From the breezy self-determination ode “Cool” to the scene-of-the-crime heartbreak anthem “Crying on the Subway” to the unflinching “Queen of High School,” Hana Vu is a songwriter with a knack for capturing mood and setting in a way that truly puts you in her shoes. That she self-produces her work only makes it more inimitable, and the added sheen of California gloss guarantees repeat plays.
Vu has been a DIY fixture for years on Bandcamp, and as her chops have improved she’s honed her identity as a keen-eyed lyricist and a vocalist capable of bringing singer-songwriter vulnerability to bristling post-punk soundscapes. Vu’s new EP, How Many Times Have You Driven By, just came out, and she’s poised to be an essential voice in this new era of indie rock for years to come.—Grant Rindner
Chicago rapper Valee is G.O.O.D. Music’s latest renaissance man. While his real-world handiness has been well-documented (just google “Valee koi pond” if you need proof), his hushed, raspy delivery is impressively versatile in its own right, capable of cascading down the summer anthem “Womp Womp” or selling the minimalist menace of “Juice & Gin.” His GOOD Job, You Found Me EP from earlier this year was a jaw-dropping example of the power of restraint, and cemented him as one of 2018's breakout stars.
Valee was already building a sizable following in Chicago thanks to ace projects like his ChaseTheMoney collab VTM, but he’s got a shot at bona fide stardom with the big names in his corner, having already collaborated with Pusha T, Jeremih, and Chance the Rapper. Still, you get the sense it hardly matters to the MC, whose unflappable, DIY mentality means that no matter how bright the spotlight gets, he’ll stay true to his roots.—Grant Rindner
1010 Benja SL
We've been making a concerted effort not to get ahead of ourselves while compiling this lists of new artists. At the speed things move in 2018, we can witness what feels like an entire career in 12 months, so we decided the smart move was to wait until there is a full body of work or at least multiple releases to enjoy, rather than including anyone based on a couple of hot songs. But 1010 Benja SL isn't moving like other artists in 2018, and he doesn't sound like anyone else either.
A singer and producer with an unmistakable voice, Benja hit our radars with the one-of-a-kind "Boofiness" in 2017, subsequently signed to Young Turks (FKA twigs, Sampha, SBTRKT), and finally released follow up "Wind Up Space" in March. Very little is known about the man behind the music, but maybe it's better that way. Whatever happens next, 1010 Benja SL has our full attention.—Alex Gardner
070 Shake is clutch. Given the opportunity to sit in on recording sessions for G.O.O.D. Music’s run of seven-song albums, she took the moment and ran with it—exceeding everyone’s expectations. Leading up to June’s releases, we heard rumors of artists like Drake, Travis Scott, and The-Dream holing up with Kanye West in Wyoming, but it was Shake that emerged as the standout guest vocalist.
Her anthemic appearance at the end of “Ghost Town” might be the most triumphant moment in pop music so far this year, and her vocals on Pusha T and Nas’ projects displayed versatility. After dropping a strong EP in March, Glitter, Shake is focused on using this summer’s momentum to her advantage as she readies her debut album. In the days following the release of ’Ye,’ she told us, “The experience I had in Wyoming makes me want to make music on a different level.”—Eric Skelton
Bakar is representing for his Camden, London roots as he rides the wave of popular acclaim. As maybe the only artist with public co-signs from both Elton John and Skepta, his stardom seems inevitable, while his DIY energy and unique style has been drawing in plenty of new fans.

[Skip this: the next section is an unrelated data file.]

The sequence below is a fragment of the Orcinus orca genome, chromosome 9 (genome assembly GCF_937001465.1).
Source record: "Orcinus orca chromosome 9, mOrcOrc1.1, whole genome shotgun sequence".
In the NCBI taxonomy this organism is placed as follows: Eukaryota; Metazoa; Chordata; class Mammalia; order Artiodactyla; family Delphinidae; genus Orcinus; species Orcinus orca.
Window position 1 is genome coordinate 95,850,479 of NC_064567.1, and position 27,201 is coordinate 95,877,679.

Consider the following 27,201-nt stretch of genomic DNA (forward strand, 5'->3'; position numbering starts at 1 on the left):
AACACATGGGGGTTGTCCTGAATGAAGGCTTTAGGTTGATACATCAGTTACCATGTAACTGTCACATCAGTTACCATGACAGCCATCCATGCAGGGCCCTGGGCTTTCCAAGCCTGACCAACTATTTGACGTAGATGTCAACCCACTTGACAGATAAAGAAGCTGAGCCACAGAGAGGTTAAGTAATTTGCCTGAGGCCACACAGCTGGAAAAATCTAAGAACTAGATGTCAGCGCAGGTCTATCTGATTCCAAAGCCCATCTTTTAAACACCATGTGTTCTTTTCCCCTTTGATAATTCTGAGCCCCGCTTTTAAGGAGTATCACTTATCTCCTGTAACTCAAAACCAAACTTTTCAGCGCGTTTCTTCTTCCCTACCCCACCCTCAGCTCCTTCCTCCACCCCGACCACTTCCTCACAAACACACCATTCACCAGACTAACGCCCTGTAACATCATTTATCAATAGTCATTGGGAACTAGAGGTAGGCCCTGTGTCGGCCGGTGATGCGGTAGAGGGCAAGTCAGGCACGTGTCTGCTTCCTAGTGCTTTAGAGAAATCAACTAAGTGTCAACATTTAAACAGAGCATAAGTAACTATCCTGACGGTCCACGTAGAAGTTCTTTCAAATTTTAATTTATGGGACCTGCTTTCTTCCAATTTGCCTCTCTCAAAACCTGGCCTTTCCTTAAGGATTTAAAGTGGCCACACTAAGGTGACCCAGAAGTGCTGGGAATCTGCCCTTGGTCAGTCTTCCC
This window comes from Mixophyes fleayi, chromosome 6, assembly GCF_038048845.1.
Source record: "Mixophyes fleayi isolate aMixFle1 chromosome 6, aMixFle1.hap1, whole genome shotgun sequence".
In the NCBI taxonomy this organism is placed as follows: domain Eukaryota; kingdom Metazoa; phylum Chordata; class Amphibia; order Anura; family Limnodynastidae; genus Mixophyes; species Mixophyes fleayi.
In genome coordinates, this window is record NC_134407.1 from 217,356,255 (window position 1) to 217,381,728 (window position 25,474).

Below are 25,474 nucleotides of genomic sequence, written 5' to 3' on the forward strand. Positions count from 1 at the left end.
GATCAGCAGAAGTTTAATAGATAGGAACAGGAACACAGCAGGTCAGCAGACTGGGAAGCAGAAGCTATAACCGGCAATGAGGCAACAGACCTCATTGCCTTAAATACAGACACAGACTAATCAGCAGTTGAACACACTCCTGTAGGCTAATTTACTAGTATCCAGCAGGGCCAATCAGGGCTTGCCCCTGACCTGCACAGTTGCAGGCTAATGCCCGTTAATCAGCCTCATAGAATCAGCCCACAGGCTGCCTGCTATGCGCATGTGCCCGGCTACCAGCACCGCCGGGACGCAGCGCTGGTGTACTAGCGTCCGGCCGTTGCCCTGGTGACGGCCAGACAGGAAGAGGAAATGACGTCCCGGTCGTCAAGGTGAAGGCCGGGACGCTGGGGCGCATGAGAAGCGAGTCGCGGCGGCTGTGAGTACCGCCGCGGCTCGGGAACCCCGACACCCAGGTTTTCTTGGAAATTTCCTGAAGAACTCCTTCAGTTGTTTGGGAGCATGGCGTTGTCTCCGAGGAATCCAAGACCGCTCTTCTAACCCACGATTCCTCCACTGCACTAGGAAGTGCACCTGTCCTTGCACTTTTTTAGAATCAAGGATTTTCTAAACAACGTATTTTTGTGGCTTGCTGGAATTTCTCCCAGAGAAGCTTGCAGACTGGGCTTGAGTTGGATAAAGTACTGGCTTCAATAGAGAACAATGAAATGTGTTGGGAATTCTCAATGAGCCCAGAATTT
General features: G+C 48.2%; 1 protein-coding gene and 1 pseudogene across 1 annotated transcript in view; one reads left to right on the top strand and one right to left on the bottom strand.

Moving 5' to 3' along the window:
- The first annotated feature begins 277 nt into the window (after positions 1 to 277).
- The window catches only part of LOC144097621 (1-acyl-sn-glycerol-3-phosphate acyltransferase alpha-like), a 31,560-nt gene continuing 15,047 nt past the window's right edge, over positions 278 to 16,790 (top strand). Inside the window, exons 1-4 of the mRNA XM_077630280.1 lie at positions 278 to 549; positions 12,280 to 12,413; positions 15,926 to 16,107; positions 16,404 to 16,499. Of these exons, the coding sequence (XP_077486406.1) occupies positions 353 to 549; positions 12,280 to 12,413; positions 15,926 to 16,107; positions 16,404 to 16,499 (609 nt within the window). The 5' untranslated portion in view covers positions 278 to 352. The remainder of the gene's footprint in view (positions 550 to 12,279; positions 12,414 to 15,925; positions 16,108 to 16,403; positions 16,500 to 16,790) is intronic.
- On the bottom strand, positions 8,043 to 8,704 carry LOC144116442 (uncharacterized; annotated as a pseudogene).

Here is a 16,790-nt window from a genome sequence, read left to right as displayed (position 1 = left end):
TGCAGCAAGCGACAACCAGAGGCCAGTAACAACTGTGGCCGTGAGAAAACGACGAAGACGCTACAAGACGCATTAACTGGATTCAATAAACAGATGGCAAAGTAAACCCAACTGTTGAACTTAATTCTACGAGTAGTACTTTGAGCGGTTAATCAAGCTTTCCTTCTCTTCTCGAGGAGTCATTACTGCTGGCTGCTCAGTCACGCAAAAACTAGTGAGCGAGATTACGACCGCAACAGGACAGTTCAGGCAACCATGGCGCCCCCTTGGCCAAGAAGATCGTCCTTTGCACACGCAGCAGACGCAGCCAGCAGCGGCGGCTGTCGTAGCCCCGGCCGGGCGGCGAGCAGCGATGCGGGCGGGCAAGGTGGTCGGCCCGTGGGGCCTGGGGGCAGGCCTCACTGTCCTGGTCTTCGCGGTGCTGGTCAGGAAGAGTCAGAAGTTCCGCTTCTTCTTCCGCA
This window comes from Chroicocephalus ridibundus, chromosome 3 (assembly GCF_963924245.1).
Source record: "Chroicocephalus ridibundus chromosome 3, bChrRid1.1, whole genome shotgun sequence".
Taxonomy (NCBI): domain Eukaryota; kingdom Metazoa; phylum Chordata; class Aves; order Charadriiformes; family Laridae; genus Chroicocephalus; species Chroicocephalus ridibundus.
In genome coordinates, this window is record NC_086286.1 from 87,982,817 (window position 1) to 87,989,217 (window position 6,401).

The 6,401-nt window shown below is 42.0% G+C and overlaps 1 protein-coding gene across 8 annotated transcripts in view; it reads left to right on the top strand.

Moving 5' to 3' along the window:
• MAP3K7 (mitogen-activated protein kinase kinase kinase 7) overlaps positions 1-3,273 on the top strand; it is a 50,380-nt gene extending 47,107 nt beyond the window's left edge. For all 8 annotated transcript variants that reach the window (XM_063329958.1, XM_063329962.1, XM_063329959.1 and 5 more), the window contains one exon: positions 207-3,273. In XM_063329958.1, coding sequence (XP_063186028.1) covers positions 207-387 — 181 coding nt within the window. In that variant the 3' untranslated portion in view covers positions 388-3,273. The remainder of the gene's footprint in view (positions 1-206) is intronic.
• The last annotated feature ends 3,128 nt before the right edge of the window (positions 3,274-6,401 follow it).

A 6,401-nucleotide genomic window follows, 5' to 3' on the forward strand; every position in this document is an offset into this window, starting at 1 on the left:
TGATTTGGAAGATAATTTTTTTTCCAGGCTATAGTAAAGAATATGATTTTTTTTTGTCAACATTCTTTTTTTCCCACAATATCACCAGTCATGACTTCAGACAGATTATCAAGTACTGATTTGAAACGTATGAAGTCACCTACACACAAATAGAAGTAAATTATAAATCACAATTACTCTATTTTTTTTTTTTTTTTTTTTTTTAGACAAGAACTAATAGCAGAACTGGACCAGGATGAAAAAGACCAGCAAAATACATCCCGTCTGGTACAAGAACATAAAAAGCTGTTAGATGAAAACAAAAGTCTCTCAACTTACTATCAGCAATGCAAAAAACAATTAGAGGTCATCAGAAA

While the sound may hew more towards indie rock, Bakar is clear about his influences. "Madlib's probably the producer that's had the most effect on me musically other than Pharrell," he said. "Quasimoto was and still is huge to me and my friends. Shit, Madlib even taught me jazz and is actually one of the reasons my mixtape is called BADKID." Don't sleep on one of the freshest new artists out of London.—Mel Dorfman
There’s a distinctive lingering sadness to Lindsey Jordan’s music as Snail Mail, painting a vivid picture of someone struggling with the overwhelming transition from child to adult. At only 19, Jordan has delivered one of the year’s best albums with Lush. Lyrically speaking, Lush is a mature album focused on immaturity, vividly depicting complicated emotions that are remarkably easy to relate to. It’s gorgeous, heartbreaking, and an early look at a musician who’s already on her way to becoming one of rock's best songwriters.—Joe Price
Go to any club, party, or event and the soundtrack to your night will probably involve Gunna. Young Thug fans may have first heard the name on the Jeffery highlight "Floyd Mayweather," but 2018 has been Gunna's year, thanks in large part to his Drip Season 3 tape.
With hits like "Oh Okay" and "Almighty," and collabs with Lil Yachty, Lil Uzi Vert, and Hoodrich Pablo Juan, the release is strong from top to bottom. What Thug saw in his fellow Atlanta rapper is a seamless flow, a sharp ear for melodies, and a tireless work ethic. Although Gunna's music doesn't have the unhinged creativity or off-the-wall moments that Thug's does, it is remarkably consistent, and that approach is paying off in 2018.—Mel Dorfman
Cautious Clay has caught fire since the release of "Cold War" last September. He followed it up with June's stellar RESONANCE EP, and seems poised to become one of music's next great crooners. The New York-based artist is proficient on flute and saxophone, but it wasn't until he started singing on his own productions that Clay started turning heads.
The video for "Cold War" proves Clay is more than a good voice, too—he's an artist with a vision, and he's taking notes from the world around him."I am really inspired to see so many artists putting new and different subject matters out there giving people something to actually relate to other than just a 'vibe,'" he told us last year. "I just think you need both elements to really be killing it for me."—Graham Corrigan